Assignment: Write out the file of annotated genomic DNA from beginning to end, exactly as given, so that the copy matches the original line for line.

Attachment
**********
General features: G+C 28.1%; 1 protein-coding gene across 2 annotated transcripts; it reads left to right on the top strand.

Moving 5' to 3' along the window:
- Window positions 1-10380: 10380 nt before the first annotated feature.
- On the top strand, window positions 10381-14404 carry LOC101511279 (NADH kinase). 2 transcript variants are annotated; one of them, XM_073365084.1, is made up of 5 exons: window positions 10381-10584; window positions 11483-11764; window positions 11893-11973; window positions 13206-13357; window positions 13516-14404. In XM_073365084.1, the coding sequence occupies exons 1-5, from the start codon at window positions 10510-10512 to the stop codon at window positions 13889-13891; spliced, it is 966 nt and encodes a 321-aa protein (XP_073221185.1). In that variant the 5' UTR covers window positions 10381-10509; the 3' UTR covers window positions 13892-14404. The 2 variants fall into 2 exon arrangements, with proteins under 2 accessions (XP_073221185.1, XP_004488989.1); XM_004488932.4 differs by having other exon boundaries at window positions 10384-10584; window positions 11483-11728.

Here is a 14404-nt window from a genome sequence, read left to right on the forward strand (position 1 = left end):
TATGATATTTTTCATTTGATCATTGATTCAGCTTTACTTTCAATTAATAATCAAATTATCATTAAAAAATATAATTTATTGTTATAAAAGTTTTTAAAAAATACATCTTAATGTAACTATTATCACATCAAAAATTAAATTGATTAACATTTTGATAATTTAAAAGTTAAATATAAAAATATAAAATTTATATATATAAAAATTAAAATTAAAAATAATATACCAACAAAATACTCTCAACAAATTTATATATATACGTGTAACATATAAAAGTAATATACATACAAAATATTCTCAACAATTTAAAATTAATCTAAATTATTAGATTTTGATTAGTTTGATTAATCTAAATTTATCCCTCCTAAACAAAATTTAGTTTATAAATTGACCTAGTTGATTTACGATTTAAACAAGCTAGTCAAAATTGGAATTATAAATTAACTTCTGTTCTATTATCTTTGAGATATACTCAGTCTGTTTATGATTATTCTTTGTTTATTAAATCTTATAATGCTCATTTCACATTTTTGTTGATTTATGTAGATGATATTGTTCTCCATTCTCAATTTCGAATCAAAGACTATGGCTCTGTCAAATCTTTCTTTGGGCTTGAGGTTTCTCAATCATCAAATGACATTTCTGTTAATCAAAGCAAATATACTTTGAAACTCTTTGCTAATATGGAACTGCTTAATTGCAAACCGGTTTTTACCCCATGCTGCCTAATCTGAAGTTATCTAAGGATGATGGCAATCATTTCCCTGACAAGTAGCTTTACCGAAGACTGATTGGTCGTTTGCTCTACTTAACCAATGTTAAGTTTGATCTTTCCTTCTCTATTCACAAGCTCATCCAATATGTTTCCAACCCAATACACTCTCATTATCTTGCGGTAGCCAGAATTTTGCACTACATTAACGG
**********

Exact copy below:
General features: G+C 28.1%; 1 protein-coding gene across 2 annotated transcripts; it reads left to right on the top strand.

Moving 5' to 3' along the window:
- Window positions 1-10380: 10380 nt before the first annotated feature.
- On the top strand, window positions 10381-14404 carry LOC101511279 (NADH kinase). 2 transcript variants are annotated; one of them, XM_073365084.1, is made up of 5 exons: window positions 10381-10584; window positions 11483-11764; window positions 11893-11973; window positions 13206-13357; window positions 13516-14404. In XM_073365084.1, the coding sequence occupies exons 1-5, from the start codon at window positions 10510-10512 to the stop codon at window positions 13889-13891; spliced, it is 966 nt and encodes a 321-aa protein (XP_073221185.1). In that variant the 5' UTR covers window positions 10381-10509; the 3' UTR covers window positions 13892-14404. The 2 variants fall into 2 exon arrangements, with proteins under 2 accessions (XP_073221185.1, XP_004488989.1); XM_004488932.4 differs by having other exon boundaries at window positions 10384-10584; window positions 11483-11728.

Here is a 14404-nt window from a genome sequence, read left to right on the forward strand (position 1 = left end):
TATGATATTTTTCATTTGATCATTGATTCAGCTTTACTTTCAATTAATAATCAAATTATCATTAAAAAATATAATTTATTGTTATAAAAGTTTTTAAAAAATACATCTTAATGTAACTATTATCACATCAAAAATTAAATTGATTAACATTTTGATAATTTAAAAGTTAAATATAAAAATATAAAATTTATATATATAAAAATTAAAATTAAAAATAATATACCAACAAAATACTCTCAACAAATTTATATATATACGTGTAACATATAAAAGTAATATACATACAAAATATTCTCAACAATTTAAAATTAATCTAAATTATTAGATTTTGATTAGTTTGATTAATCTAAATTTATCCCTCCTAAACAAAATTTAGTTTATAAATTGACCTAGTTGATTTACGATTTAAACAAGCTAGTCAAAATTGGAATTATAAATTAACTTCTGTTCTATTATCTTTGAGATATACTCAGTCTGTTTATGATTATTCTTTGTTTATTAAATCTTATAATGCTCATTTCACATTTTTGTTGATTTATGTAGATGATATTGTTCTCCATTCTCAATTTCGAATCAAAGACTATGGCTCTGTCAAATCTTTCTTTGGGCTTGAGGTTTCTCAATCATCAAATGACATTTCTGTTAATCAAAGCAAATATACTTTGAAACTCTTTGCTAATATGGAACTGCTTAATTGCAAACCGGTTTTTACCCCATGCTGCCTAATCTGAAGTTATCTAAGGATGATGGCAATCATTTCCCTGACAAGTAGCTTTACCGAAGACTGATTGGTCGTTTGCTCTACTTAACCAATGTTAAGTTTGATCTTTCCTTCTCTATTCACAAGCTCATCCAATATGTTTCCAACCCAATACACTCTCATTATCTTGCGGTAGCCAGAATTTTGCACTACATTAACGG